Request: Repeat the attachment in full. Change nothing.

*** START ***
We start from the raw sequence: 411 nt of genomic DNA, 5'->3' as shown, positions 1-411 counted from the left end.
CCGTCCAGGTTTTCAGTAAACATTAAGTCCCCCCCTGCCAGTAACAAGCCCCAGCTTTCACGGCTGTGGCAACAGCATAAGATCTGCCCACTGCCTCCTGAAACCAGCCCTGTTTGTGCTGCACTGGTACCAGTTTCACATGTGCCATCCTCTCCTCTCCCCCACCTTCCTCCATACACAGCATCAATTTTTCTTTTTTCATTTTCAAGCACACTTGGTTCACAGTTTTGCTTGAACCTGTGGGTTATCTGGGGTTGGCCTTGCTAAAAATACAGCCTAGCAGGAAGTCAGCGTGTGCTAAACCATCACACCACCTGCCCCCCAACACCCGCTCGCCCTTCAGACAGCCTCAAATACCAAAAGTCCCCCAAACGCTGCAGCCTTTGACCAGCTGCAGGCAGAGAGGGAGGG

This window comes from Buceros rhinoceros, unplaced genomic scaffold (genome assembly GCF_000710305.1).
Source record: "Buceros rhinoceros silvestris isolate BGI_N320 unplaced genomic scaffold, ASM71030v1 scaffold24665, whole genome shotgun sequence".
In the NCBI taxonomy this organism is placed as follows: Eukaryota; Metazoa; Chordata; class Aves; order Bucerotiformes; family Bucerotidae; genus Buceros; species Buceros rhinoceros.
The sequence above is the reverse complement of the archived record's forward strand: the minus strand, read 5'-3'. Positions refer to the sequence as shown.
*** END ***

We start from the raw sequence: 411 nt of genomic DNA, 5'->3' as shown, positions 1-411 counted from the left end.
CCGTCCAGGTTTTCAGTAAACATTAAGTCCCCCCCTGCCAGTAACAAGCCCCAGCTTTCACGGCTGTGGCAACAGCATAAGATCTGCCCACTGCCTCCTGAAACCAGCCCTGTTTGTGCTGCACTGGTACCAGTTTCACATGTGCCATCCTCTCCTCTCCCCCACCTTCCTCCATACACAGCATCAATTTTTCTTTTTTCATTTTCAAGCACACTTGGTTCACAGTTTTGCTTGAACCTGTGGGTTATCTGGGGTTGGCCTTGCTAAAAATACAGCCTAGCAGGAAGTCAGCGTGTGCTAAACCATCACACCACCTGCCCCCCAACACCCGCTCGCCCTTCAGACAGCCTCAAATACCAAAAGTCCCCCAAACGCTGCAGCCTTTGACCAGCTGCAGGCAGAGAGGGAGGG

This window comes from Buceros rhinoceros, unplaced genomic scaffold (genome assembly GCF_000710305.1).
Source record: "Buceros rhinoceros silvestris isolate BGI_N320 unplaced genomic scaffold, ASM71030v1 scaffold24665, whole genome shotgun sequence".
In the NCBI taxonomy this organism is placed as follows: Eukaryota; Metazoa; Chordata; class Aves; order Bucerotiformes; family Bucerotidae; genus Buceros; species Buceros rhinoceros.
The sequence above is the reverse complement of the archived record's forward strand: the minus strand, read 5'-3'. Positions refer to the sequence as shown.